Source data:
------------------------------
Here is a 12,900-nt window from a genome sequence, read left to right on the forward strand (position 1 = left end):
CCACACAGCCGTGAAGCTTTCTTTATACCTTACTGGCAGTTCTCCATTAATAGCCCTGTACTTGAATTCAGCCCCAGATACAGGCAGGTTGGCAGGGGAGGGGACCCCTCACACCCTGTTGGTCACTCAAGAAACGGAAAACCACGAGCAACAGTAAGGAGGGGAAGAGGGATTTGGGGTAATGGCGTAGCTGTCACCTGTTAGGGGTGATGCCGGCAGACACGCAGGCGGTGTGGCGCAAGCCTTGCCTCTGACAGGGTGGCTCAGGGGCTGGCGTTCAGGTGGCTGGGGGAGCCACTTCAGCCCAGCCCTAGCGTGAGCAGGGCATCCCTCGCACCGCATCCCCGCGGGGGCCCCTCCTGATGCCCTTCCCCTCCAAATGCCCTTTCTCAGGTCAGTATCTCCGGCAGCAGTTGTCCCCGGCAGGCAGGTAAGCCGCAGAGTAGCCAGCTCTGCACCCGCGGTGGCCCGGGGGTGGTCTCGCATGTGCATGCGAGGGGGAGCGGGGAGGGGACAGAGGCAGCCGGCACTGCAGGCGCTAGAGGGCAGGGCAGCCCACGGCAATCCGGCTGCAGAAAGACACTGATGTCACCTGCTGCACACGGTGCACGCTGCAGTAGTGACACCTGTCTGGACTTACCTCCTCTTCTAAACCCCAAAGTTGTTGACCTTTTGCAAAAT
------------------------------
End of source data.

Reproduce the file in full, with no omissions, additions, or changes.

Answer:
Here is a 12,900-nt window from a genome sequence, read left to right on the forward strand (position 1 = left end):
CCACACAGCCGTGAAGCTTTCTTTATACCTTACTGGCAGTTCTCCATTAATAGCCCTGTACTTGAATTCAGCCCCAGATACAGGCAGGTTGGCAGGGGAGGGGACCCCTCACACCCTGTTGGTCACTCAAGAAACGGAAAACCACGAGCAACAGTAAGGAGGGGAAGAGGGATTTGGGGTAATGGCGTAGCTGTCACCTGTTAGGGGTGATGCCGGCAGACACGCAGGCGGTGTGGCGCAAGCCTTGCCTCTGACAGGGTGGCTCAGGGGCTGGCGTTCAGGTGGCTGGGGGAGCCACTTCAGCCCAGCCCTAGCGTGAGCAGGGCATCCCTCGCACCGCATCCCCGCGGGGGCCCCTCCTGATGCCCTTCCCCTCCAAATGCCCTTTCTCAGGTCAGTATCTCCGGCAGCAGTTGTCCCCGGCAGGCAGGTAAGCCGCAGAGTAGCCAGCTCTGCACCCGCGGTGGCCCGGGGGTGGTCTCGCATGTGCATGCGAGGGGGAGCGGGGAGGGGACAGAGGCAGCCGGCACTGCAGGCGCTAGAGGGCAGGGCAGCCCACGGCAATCCGGCTGCAGAAAGACACTGATGTCACCTGCTGCACACGGTGCACGCTGCAGTAGTGACACCTGTCTGGACTTACCTCCTCTTCTAAACCCCAAAGTTGTTGACCTTTTGCAAAAT